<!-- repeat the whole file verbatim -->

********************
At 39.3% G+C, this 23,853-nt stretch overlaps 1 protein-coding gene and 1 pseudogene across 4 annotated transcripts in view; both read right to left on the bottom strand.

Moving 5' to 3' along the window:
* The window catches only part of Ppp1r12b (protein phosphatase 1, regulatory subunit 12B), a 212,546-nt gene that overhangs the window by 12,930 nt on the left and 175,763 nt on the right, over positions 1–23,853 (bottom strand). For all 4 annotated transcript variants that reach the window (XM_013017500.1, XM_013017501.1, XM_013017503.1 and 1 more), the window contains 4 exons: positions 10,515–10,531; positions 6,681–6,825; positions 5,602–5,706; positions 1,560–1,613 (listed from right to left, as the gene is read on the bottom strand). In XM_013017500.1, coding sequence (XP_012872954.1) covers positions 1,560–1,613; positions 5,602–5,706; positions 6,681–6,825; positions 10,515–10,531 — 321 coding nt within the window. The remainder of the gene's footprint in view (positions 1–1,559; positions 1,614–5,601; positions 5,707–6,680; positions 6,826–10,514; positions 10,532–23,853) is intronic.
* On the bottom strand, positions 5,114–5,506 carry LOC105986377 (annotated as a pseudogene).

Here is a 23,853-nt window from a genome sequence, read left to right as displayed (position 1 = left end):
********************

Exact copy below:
At 39.3% G+C, this 23,853-nt stretch overlaps 1 protein-coding gene and 1 pseudogene across 4 annotated transcripts in view; both read right to left on the bottom strand.

Moving 5' to 3' along the window:
* The window catches only part of Ppp1r12b (protein phosphatase 1, regulatory subunit 12B), a 212,546-nt gene that overhangs the window by 12,930 nt on the left and 175,763 nt on the right, over positions 1–23,853 (bottom strand). For all 4 annotated transcript variants that reach the window (XM_013017500.1, XM_013017501.1, XM_013017503.1 and 1 more), the window contains 4 exons: positions 10,515–10,531; positions 6,681–6,825; positions 5,602–5,706; positions 1,560–1,613 (listed from right to left, as the gene is read on the bottom strand). In XM_013017500.1, coding sequence (XP_012872954.1) covers positions 1,560–1,613; positions 5,602–5,706; positions 6,681–6,825; positions 10,515–10,531 — 321 coding nt within the window. The remainder of the gene's footprint in view (positions 1–1,559; positions 1,614–5,601; positions 5,707–6,680; positions 6,826–10,514; positions 10,532–23,853) is intronic.
* On the bottom strand, positions 5,114–5,506 carry LOC105986377 (annotated as a pseudogene).

Here is a 23,853-nt window from a genome sequence, read left to right as displayed (position 1 = left end):